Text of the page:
Nature is way more complex than anybody could imagine, and the deeper the scientists look, the greater the complexity they discover. Add to this scenario the fact that pests and diseases affecting trees are constantly on the move, evolving and changing in response to changing conditions, and the challenge facing the TPCP team to look after the health of our trees is getting tougher.
The opening of the new world class insect biological control facility at the University of Pretoria research farm. The quarantine facility is on the right.
As the movement of people, goods and plants around the world speeds up and increases in volume, so too do the pests and diseases that affect trees. So they pop up all over the place, far from their native range where they are controlled by natural systems.
“Pests and diseases will become more serious going forward, and the challenge to native forests is much greater and more complex than it is for industrial forests,” commented Mike Wingfield in his welcoming address at the TPCP annual meeting in Pretoria.
Perhaps the mass mortality of Euphiorbia ingens trees in Limpopo province, and the dying Baobabs, is an indication of the increasing threats to our native trees.
Dr Terry Shaw of the US Forest Service said the pathways for the spread of pests and diseases are both natural and human-assisted. The fact that more than 7 450 non-indigenous insects have colonised urban and forest trees in the United States since European colonisation (70% entered the USA via live plants), illustrates the extent of the challenge facing scientists. Future threats that come with unknown consequences include hybridisation, host jumping, climate change and the escape of GMOs to forests and wildlands.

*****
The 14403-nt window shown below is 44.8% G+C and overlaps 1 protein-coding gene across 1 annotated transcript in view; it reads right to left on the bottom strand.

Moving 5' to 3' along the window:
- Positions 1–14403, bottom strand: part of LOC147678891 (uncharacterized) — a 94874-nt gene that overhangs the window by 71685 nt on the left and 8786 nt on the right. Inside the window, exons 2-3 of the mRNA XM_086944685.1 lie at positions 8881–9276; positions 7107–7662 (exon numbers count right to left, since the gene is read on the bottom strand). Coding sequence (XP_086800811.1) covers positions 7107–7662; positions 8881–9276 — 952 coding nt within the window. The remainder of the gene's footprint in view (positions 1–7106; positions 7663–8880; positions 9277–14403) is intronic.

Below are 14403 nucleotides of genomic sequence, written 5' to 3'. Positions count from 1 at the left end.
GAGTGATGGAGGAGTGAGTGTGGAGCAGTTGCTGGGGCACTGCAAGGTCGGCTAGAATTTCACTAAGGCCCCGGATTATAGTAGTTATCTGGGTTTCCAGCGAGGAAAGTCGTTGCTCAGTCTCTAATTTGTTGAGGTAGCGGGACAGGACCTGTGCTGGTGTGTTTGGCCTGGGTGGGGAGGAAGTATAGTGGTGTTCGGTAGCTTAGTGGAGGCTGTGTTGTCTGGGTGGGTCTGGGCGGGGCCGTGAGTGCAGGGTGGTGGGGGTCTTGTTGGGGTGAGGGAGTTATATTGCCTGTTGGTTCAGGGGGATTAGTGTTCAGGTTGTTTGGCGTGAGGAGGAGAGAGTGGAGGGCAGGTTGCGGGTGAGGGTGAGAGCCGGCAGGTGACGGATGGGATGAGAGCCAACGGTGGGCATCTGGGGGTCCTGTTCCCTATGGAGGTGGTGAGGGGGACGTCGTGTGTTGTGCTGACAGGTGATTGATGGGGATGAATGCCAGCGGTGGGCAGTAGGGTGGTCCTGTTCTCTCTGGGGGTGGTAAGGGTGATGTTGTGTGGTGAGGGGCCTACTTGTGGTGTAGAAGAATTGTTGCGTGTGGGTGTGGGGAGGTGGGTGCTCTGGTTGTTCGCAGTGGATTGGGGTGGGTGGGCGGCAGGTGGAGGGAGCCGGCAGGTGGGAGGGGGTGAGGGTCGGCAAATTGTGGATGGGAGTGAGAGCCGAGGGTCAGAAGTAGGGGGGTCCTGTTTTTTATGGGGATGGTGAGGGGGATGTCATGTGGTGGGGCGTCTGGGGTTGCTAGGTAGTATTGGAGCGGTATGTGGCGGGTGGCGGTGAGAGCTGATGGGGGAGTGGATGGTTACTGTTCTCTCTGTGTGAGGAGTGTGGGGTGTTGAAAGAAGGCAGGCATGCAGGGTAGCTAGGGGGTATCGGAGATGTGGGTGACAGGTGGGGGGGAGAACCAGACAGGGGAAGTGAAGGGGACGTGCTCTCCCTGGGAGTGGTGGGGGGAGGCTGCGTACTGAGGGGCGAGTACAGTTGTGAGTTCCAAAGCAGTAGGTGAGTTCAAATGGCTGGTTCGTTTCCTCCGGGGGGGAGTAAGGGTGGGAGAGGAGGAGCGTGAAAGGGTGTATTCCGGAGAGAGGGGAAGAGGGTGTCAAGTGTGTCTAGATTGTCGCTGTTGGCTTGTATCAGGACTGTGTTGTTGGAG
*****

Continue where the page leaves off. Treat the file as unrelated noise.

However, the tree scientists and researchers are developing new tools of their own. For instance, the development of technology making it possible to sequence genomes relatively easily and inexpensively, offers new possibilities for controlling pests and diseases, and is starting to have a big impact on the work of the TPCP. The successful sequencing of the pitch canker genome is already illustrating this point. This is providing researchers with a new set of tools to control and manage pests and pathogens, says Professor Brenda Wingfield, who is at the forefront of this work.
The sequencing of the Ceratocystis fimbriata genome by the TPCP team – which causes Ceratocystis wilt in Acacia mearnsii – has opened up new possibilities for disease management. Markus Wilken says they’ve already identified the gap in the genome that causes it not to reproduce. Now they’re looking for the genes responsible for turning some Ceratocystis into a pathogen.
Dr Sanushka Naidoo said that through genomics, they now know all the genes that govern the growth, wood quality and disease resistance of E. grandis, and they are now busy identifying candidate defence response genes.
“Genetic sequencing is a game-changer. Biology is changing because of this technology,” said Mike Wingfield.
In his report, Brett Hurley said that the Fabi team is busy searching in New Zealand for new nematode strains to improve the Sirex biocontrol programme in South Africa. “Although the background parasitism levels are picking up, the impact is sub-optimal and we need to improve it by finding better nematode strains.”
Studies by Dr Juan Corley in Patagonoa, Argentina, showed that sirex wasps can fly long distances (up to 70 kms) across treeless grasslands to the next plantation. Sirex spread rates around the world: SA – 46.8 kms/year; Australia: 40.1 kms/year; Patagonia: 19.43 kms/year.
Pitch Canker (Fusarium circinatum)
Sappi’s Dr Andrew Morris said that pitch canker is a global issue, and is affecting mainly Pinus patula seedlings in nurseries in South Africa. This has resulted in a decline in post-planting survival of P. patula. It is also affecting mature Pinus radiata in the Southern Cape.
A Fusarium Working Group has been established, with research funding committed by Forestry South Africa. Various studies are under way, with collaboration from several industry bodies including Fabi, ICFR, University of KZN, Mondi and Sappi.